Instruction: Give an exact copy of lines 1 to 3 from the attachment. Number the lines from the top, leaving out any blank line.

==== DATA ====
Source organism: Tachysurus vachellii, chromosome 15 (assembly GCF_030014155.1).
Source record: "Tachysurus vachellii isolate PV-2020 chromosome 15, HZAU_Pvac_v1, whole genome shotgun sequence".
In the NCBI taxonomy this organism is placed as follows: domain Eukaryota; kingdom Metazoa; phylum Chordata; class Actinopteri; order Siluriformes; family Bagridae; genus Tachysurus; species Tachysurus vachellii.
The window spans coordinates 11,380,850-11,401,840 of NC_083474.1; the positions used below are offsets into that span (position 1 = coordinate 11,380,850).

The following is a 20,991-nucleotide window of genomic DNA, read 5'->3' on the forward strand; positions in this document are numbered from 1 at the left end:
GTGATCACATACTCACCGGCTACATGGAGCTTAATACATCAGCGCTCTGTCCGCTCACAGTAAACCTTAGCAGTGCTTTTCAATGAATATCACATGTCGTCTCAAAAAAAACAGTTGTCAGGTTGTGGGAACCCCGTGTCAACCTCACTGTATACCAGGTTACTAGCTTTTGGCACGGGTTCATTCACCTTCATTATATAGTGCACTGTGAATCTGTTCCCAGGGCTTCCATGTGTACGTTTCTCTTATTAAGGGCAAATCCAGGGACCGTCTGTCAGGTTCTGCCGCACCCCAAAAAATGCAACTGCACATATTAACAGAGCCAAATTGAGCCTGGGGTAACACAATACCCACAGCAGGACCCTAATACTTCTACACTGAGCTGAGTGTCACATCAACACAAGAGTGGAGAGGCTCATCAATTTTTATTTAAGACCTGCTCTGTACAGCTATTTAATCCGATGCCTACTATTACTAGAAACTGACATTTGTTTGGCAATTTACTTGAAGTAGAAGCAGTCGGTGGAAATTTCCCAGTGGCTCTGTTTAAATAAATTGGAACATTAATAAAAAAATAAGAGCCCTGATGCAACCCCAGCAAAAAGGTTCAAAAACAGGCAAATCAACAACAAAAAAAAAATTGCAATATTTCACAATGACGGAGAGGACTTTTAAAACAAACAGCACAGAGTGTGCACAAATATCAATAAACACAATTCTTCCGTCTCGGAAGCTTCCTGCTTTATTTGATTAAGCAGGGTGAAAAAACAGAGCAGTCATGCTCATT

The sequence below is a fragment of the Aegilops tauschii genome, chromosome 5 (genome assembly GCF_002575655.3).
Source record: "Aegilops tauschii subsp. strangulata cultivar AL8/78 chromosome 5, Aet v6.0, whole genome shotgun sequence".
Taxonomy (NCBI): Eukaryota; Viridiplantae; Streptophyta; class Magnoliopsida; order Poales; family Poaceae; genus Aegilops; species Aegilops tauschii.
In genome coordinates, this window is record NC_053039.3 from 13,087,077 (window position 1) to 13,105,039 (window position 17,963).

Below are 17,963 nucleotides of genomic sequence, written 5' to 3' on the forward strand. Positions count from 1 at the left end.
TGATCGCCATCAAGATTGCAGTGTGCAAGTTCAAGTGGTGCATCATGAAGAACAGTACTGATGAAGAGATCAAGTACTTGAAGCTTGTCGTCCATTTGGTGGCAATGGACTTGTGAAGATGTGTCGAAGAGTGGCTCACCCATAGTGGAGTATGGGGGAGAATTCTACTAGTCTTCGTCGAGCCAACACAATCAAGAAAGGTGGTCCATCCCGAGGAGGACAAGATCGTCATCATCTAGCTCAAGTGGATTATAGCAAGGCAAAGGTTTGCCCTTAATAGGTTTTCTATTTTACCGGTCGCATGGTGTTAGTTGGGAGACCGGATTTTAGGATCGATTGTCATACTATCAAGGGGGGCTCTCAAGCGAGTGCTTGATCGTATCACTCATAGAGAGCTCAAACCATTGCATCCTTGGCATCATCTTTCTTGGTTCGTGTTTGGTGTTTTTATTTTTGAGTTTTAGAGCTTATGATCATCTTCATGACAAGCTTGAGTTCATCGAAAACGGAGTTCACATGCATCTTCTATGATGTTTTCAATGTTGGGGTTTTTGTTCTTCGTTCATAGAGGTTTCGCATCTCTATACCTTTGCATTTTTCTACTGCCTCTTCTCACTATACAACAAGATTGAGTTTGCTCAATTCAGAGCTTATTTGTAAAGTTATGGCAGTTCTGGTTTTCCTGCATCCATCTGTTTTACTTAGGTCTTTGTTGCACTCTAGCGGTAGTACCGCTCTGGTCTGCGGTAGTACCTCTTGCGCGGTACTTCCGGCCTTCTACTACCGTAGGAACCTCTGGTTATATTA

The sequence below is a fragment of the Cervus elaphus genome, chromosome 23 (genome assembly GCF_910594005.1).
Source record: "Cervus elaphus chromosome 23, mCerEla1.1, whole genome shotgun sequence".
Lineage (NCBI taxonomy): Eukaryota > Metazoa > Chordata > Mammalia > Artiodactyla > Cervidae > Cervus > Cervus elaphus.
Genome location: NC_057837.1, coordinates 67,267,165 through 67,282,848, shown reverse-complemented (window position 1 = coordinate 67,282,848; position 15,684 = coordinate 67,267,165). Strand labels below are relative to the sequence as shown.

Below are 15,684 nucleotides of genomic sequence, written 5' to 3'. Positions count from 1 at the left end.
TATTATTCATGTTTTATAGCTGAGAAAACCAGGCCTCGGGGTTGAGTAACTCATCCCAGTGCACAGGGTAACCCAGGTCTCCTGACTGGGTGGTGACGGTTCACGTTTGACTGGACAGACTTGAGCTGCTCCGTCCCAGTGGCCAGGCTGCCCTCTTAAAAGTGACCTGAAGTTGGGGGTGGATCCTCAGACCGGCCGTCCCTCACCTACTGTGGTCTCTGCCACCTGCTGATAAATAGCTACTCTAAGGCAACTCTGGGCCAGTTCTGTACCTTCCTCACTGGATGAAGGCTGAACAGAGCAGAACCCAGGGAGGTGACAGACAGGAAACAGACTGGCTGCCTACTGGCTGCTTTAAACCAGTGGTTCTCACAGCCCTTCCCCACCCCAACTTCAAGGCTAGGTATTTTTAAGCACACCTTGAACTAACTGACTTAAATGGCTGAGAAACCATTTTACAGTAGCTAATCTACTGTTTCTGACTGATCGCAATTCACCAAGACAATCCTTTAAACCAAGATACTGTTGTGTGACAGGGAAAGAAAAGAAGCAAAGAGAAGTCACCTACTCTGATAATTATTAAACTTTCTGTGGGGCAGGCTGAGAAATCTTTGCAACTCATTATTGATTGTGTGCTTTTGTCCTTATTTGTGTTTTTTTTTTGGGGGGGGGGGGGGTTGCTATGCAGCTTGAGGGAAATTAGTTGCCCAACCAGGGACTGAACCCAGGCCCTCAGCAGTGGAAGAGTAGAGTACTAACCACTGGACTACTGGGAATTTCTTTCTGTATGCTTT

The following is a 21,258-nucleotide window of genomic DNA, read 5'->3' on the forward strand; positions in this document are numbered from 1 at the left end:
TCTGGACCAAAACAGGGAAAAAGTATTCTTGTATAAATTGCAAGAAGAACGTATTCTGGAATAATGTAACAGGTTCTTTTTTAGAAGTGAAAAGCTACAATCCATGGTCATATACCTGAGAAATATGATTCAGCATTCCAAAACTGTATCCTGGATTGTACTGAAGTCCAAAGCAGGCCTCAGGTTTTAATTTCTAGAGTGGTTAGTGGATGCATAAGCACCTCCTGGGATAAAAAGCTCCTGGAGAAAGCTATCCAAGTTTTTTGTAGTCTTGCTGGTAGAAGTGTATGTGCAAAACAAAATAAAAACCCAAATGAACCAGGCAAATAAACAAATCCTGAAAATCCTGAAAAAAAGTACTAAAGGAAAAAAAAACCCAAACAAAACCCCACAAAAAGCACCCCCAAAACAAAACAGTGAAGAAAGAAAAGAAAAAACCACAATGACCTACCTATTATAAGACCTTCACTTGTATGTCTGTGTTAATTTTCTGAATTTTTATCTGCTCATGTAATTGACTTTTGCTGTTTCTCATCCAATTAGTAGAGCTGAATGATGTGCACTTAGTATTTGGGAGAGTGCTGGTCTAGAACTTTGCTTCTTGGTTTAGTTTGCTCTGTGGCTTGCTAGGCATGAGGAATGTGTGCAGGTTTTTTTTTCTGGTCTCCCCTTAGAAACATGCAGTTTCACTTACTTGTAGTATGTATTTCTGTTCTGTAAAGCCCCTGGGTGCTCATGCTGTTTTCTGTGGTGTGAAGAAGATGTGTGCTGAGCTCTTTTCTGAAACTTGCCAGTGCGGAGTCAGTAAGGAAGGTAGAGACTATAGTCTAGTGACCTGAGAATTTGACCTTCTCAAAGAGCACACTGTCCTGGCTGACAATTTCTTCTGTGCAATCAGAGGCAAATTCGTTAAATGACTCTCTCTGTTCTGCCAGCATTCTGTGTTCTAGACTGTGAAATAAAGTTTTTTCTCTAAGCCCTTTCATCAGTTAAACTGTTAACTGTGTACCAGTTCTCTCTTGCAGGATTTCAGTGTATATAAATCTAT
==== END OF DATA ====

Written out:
Source organism: Tachysurus vachellii, chromosome 15 (assembly GCF_030014155.1).
Source record: "Tachysurus vachellii isolate PV-2020 chromosome 15, HZAU_Pvac_v1, whole genome shotgun sequence".
In the NCBI taxonomy this organism is placed as follows: domain Eukaryota; kingdom Metazoa; phylum Chordata; class Actinopteri; order Siluriformes; family Bagridae; genus Tachysurus; species Tachysurus vachellii.